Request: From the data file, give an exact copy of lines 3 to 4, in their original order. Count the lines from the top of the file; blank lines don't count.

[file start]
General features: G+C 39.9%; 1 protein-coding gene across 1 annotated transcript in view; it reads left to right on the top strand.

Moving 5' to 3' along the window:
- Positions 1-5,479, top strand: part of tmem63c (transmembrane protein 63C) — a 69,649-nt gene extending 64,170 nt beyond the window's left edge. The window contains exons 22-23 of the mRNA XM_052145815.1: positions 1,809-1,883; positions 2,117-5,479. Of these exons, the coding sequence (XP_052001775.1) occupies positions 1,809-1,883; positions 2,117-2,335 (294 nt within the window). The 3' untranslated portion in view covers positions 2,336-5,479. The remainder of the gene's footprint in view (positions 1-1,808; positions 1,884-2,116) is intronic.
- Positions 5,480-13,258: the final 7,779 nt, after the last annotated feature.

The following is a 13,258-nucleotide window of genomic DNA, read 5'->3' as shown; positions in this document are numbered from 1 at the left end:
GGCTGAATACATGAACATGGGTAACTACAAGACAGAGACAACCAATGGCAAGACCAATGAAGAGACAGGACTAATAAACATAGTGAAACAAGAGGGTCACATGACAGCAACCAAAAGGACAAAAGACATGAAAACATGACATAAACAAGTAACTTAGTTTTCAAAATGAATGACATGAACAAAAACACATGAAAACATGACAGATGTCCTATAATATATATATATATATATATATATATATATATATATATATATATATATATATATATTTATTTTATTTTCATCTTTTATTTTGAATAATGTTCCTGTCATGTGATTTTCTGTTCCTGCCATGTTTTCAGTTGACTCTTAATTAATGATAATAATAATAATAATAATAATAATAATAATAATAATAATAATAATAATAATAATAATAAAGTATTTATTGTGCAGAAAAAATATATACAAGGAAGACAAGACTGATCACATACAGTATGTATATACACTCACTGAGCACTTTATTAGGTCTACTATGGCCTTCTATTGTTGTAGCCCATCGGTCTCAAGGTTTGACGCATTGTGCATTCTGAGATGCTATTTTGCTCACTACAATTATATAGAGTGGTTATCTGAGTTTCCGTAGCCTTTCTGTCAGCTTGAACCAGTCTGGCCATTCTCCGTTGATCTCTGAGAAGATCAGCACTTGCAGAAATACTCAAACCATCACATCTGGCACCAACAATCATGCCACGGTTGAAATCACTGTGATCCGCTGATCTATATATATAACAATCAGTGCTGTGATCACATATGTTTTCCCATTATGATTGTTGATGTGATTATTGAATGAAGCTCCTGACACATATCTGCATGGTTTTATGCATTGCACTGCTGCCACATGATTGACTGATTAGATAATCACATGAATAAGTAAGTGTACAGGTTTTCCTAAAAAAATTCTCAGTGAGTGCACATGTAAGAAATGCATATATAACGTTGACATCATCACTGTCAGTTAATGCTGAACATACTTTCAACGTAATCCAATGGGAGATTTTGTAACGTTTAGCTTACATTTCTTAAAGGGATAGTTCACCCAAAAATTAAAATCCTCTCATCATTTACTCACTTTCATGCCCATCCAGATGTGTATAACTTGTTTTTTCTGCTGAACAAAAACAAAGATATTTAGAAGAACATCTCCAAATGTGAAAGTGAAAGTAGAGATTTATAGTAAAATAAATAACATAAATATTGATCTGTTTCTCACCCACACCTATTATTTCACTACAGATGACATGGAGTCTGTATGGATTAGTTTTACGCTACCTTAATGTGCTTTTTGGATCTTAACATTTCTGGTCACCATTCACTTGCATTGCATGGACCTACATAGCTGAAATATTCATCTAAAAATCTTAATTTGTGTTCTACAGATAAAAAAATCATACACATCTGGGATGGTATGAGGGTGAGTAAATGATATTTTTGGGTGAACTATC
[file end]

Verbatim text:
- Positions 1-5,479, top strand: part of tmem63c (transmembrane protein 63C) — a 69,649-nt gene extending 64,170 nt beyond the window's left edge. The window contains exons 22-23 of the mRNA XM_052145815.1: positions 1,809-1,883; positions 2,117-5,479. Of these exons, the coding sequence (XP_052001775.1) occupies positions 1,809-1,883; positions 2,117-2,335 (294 nt within the window). The 3' untranslated portion in view covers positions 2,336-5,479. The remainder of the gene's footprint in view (positions 1-1,808; positions 1,884-2,116) is intronic.
- Positions 5,480-13,258: the final 7,779 nt, after the last annotated feature.